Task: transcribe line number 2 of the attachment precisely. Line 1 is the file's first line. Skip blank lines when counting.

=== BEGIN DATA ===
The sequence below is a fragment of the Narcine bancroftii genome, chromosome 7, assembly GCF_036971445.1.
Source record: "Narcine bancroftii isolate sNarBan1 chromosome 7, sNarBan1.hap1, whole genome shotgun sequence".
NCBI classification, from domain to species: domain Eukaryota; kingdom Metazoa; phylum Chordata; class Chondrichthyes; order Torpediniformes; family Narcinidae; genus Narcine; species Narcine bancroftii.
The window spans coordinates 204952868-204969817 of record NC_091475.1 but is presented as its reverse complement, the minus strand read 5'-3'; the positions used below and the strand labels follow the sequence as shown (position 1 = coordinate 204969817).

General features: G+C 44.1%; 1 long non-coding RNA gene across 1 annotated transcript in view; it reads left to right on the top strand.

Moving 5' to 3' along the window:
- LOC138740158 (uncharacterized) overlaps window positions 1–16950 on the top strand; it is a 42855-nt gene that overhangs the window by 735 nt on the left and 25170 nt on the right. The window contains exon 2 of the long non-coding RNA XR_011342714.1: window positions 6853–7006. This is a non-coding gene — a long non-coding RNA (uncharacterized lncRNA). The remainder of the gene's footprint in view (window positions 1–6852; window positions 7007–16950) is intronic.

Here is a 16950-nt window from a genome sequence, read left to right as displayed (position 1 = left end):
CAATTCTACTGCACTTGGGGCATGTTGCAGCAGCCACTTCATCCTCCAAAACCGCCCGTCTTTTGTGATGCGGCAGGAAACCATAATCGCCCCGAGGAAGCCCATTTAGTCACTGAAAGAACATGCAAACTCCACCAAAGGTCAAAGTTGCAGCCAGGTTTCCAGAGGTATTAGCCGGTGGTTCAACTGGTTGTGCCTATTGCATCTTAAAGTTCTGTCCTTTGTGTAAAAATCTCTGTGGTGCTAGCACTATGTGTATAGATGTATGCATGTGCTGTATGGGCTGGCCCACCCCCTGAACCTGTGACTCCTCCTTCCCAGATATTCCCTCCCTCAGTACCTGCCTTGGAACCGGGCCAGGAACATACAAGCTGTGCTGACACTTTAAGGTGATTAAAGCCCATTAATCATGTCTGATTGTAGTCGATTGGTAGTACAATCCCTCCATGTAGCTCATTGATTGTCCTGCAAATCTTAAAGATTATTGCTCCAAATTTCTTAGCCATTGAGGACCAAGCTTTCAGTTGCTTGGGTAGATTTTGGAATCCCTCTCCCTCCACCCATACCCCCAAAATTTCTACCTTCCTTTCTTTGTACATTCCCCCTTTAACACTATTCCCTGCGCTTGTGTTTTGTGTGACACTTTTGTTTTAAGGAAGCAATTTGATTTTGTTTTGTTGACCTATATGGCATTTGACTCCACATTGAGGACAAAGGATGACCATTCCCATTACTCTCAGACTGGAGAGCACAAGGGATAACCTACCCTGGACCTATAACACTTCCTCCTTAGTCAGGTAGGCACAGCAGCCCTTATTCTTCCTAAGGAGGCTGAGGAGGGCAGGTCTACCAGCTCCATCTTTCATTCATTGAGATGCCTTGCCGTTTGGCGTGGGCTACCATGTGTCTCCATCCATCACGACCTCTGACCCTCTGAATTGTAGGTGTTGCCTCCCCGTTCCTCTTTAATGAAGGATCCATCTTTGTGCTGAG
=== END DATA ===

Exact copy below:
Source record: "Narcine bancroftii isolate sNarBan1 chromosome 7, sNarBan1.hap1, whole genome shotgun sequence".